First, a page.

Life After Fulbright Survey

A while back, the ETA program coordinator sent out an email asking alumni about their experiences re-adjusting to life back in the US. And yesterday, I participated in a webinar with current ETAs on the same topic.

I really didn’t think much about readjustment before I left Korea, only that I should expect to go through some sort of reverse culture shock.

I suppose I was short-sighted.

But since readjustment is a bigger topic of interest for the current cohort of ETAs, I thought I’d spend a little more time on it in this blog.

Here are my answers to the Program Coordinator’s Life After Fulbright survey:

Cultural Readjustment Experiences

Please describe your post-Fulbright cultural readjustment process.

What were some highs and lows during your transition from the Fulbright ETA program to your current profession and/or season in life? What were your experiences with reverse culture shock?

At first I noticed all the obvious, physical cultural differences. I’d get tired and overwhelmed easily by small things like grocery trips because I’d be taking in everything, including all the English conversations going on around me.

Highs were seeing friends and family again, and being able to pick up right back where I’d left off with people. The beginning was also fun; whenever you met someone for the first time since Korea, there was so much to talk about.

Lows were realizing that things had changed. I came straight to Korea after college, and this wasn’t college anymore. I moved back in with my parents and didn’t have the same connections I’d had in my college town. Many friends had moved away, and living with my parents again was a huge adjustment.

Not knowing exactly what I wanted to do (job or school-wise) I think extended my transition period. I had a lot of downtime and space to think, which made me antsy. I’m still figuring out what I want to do, but I’m getting better at being okay with uncertainty.

What strategies and/or resources did you utilize during your cultural readjustment process? Were they effective?

Please feel free to share any resources, articles, strategies, etc. that you have found to be helpful in your cultural readjustment process and overall post-Fulbright transition.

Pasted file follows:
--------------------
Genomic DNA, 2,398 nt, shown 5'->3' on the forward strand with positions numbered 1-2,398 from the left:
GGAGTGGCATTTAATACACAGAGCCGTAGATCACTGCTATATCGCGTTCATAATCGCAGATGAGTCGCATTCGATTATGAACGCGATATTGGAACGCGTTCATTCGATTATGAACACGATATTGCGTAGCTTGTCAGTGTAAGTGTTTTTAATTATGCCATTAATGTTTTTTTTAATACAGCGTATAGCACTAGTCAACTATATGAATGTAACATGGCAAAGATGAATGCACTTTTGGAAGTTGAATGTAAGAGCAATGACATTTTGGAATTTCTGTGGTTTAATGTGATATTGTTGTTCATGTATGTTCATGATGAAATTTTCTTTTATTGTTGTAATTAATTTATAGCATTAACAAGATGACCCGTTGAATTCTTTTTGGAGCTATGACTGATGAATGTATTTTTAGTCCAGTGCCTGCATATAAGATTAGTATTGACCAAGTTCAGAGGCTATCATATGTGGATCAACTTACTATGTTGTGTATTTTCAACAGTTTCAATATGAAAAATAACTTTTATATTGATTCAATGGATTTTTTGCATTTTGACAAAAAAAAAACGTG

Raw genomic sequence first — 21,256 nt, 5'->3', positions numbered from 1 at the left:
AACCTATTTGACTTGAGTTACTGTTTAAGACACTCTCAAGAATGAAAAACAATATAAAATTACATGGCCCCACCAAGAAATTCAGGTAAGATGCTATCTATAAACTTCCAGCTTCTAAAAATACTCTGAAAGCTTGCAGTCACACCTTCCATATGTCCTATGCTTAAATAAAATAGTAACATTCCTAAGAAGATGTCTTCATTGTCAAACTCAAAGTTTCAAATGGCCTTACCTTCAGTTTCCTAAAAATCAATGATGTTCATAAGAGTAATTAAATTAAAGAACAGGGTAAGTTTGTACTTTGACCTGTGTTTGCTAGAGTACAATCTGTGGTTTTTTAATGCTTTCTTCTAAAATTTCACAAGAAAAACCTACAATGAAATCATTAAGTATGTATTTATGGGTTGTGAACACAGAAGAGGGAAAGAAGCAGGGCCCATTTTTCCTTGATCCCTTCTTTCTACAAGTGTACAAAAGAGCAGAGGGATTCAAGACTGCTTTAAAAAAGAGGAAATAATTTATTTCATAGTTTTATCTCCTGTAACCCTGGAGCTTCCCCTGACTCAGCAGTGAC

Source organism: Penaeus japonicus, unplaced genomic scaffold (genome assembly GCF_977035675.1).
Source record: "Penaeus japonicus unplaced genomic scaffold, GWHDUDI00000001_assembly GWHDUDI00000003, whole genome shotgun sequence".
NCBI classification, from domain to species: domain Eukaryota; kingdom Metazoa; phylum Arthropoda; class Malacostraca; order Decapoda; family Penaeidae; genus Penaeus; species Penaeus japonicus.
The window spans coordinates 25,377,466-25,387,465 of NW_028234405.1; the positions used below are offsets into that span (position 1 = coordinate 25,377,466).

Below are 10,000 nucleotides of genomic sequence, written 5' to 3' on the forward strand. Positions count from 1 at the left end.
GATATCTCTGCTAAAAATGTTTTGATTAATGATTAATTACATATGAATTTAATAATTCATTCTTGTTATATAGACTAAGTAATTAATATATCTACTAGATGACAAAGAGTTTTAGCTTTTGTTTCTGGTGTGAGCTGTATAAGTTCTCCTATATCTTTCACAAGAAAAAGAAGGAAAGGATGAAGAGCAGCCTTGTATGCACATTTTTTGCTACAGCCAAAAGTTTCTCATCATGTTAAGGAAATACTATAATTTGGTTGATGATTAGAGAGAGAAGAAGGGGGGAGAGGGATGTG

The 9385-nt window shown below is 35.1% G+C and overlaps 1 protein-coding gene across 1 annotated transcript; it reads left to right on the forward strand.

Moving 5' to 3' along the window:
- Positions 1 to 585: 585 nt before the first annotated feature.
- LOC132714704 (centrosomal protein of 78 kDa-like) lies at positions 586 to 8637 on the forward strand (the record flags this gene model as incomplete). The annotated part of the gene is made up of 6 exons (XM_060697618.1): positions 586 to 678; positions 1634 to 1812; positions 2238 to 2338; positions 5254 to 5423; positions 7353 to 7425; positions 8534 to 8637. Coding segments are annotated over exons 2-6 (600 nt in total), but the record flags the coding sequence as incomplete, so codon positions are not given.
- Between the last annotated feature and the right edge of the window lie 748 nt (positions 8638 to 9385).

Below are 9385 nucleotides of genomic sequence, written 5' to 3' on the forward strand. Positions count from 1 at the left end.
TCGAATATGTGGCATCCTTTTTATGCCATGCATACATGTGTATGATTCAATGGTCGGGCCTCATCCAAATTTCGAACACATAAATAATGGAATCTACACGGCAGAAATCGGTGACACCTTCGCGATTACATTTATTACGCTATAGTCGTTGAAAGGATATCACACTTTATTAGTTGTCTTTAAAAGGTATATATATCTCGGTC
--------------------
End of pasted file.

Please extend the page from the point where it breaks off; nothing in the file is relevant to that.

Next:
Talking with other ETA alums was great. It helped me realize I wasn’t alone in what I was feeling. It wasn’t just me who was stuck living at home or didn’t have a job yet. Talking with a friend who taught in Japan but had come back a year before me was also really useful. She told me she was still in transition, and that gave me permission to still be transitioning too. There’s a lot of pressure – from family, peers, yourself, your FB feed – to move on quickly to the next thing. It was a relief to remember that I needed to give myself time to adjust too.

I read a lot, mostly geared toward books on figuring out your career path. (Just so you know, the books below now have affiliate links, meaning I make a small commission if you purchase through the link.) Some of these books were:

Blogging about my experience also helped. Writing about your experience, even if you don’t share it, or talking it through with someone is a helpful exercise. I process through writing, but if you’re a verbal processor, find someone who will listen.

Post-Fulbright Academic/Professional Experiences

How have your ETA experiences influenced your professional and/or personal goals?

My ETA experience has certainly influenced my goals, although my goals are still TBA. If I end up in academia, I’d love to incorporate Korea into my research somehow, and I hope to continue studying Korean.

Do you utilize ETA-related experiences and skills in your current academic program and/or profession? If so, in what ways?

It’s funny – what I use the most right now is my blogging experience. I blogged (fairly) consistently for two years, experimenting with web design, keywords, SEO, and unknowingly teaching myself to write for an online audience. Now I’m freelance writing, mostly for blogs. I never would have anticipated that learning “I like blogging” would lead to a job.

If applicable, how did you go about searching for jobs during or after your Fulbright ETA grant?

At first, I searched halfheartedly online for any jobs I was qualified for in my area. I actually never applied to many at all. Working in corporate America just felt very unappealing. But somehow I came across some articles or blogs on freelance writing and decided to go in that direction. Now I have one regular client, regularly scan freelance job boards, and search for businesses I’d like to write for.

Have you utilized the Fulbright Korea alumni network after completing your grant? If so, in what ways?

Yes? I talked with ETA alums who I’d become friends with during my grant years, and stay in touch with the one alum in my area.